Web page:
To counter the propaganda, I had to post a separate article on this very topic.

What’s the possibility that Tipaimukh would end up drying the Surma-Kushiyara rivers?

A Typical Flood Control Dam outflow graph

A Typical Flood Control Dam outflow graph

It’s highly unlikely. The dam can be used in its full potential without withdrawing any river water. A dam with a reservoir actually augments the flow of a river during dry season, while it withdraws the same during rainy season. One typical flood control dam outflow graph is shown in the picture.

Also, to consider Hydropower generation, a limited discharge has to be there during lean season also. This discharge will add to the flow and increase lean season flow. (See the portion excess water coming out of reservoir)

Is there any other dam in nearby region that achieves similar goals?

Inflow Outflow graph for Karnaphuli

Inflow Outflow graph for Karnaphuli

Yes, the Kaptai dam (Bangladesh) on Karnaphuli achieves the similar goals with a much larger reservoir. It controls flood, generates hydropower and increases navigability in downstream Chittagong port. The Karnaphuli river is also a rainfed river and has high seasonal variation in discharge. A reservoir with a dam was able to moderate and coltrol its flow. (source)

It is interesting to note that this dam did not “dry up” the downstream flow at all, rather it augmented the flow during the lean season and buffered the additional flow during the rainy season.The picture shows the inflow (blue pillars in the graph) to Kaptai lake (the reservoir) and outflow (maroon pillars in the graph) from the dam . The inflow amount would have been the same as the outflow, had there been no Kaptai dam. In the second picture, one can see how the total volume of water in the river basin has been augmented using a reservoir. It shows the Karnaphuli river before and after the dam has been erected and the area inundated to create space for reservoir water.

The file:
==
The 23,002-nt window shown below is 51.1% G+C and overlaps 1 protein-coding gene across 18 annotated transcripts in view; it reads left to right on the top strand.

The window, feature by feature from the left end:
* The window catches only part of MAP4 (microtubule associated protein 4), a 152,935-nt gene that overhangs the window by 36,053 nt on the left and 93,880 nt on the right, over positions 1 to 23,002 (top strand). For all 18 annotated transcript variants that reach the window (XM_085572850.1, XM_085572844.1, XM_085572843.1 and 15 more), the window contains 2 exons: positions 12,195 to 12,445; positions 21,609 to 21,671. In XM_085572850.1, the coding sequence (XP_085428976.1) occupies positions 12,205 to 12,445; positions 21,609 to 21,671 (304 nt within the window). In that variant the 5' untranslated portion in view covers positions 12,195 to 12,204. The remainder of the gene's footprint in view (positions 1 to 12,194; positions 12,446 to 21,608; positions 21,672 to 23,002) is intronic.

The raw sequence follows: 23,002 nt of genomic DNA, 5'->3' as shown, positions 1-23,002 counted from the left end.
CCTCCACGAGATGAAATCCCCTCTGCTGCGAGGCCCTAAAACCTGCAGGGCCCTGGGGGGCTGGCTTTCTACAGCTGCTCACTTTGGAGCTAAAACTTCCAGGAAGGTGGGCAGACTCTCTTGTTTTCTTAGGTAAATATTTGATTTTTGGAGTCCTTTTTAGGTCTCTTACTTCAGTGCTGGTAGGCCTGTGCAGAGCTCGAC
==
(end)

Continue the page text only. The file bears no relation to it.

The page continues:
Another river in context can be discussed since it has also been planned to moderate floods. It’s the Damodar river in West Bengal. It used to be the “sorrow of Bengal” in pre-Independence Bengal but was controlled successfully after DVC project with a series of dams and barrages. There are many periods in several years when the reservoir acted as a cushion and prevented catastrophic floods downstream.

The picture below shows the reservoir filling pattern in one of DVC’s storage facility named Maithon (source). Kaptai and Tipaimukh should follow similar patterns to fillup reservior. From October to May the reservoir releases more water than it receives, hence the reservoir water volume goes down. The rest of the period, the reservoir gets filled in.

Maithon reservoir filling strategy

Maithon reservoir filling strategy

To understand what is live storage and what is dead storage, one can refer to this simple picture.

Why is there such a huge difference between lean season and rainy season flow?

Cherapunji rainfall variation by month
Cherapunji rainfall variation by month

The Barak river basin region receives a lot of rainfall. The highest rainfall area – Cherapunji – is located nearby. However, virtually all of these rain comes during three months of rainy season due to Monsoon. The picture shows monthly variation of rainfall in Cherapunji. The flow in these rivers, apart from a small component of water resulted from glaciers, is from monsoon rain. Hence, in the rainy season the rivers exceed the capacity of the channel and overflow. In the lean season (summer and winter), the same river is barely seen. It is estimated that the contribution of glaciers in Himalayan rivers is mere 5%. The rest is rain water.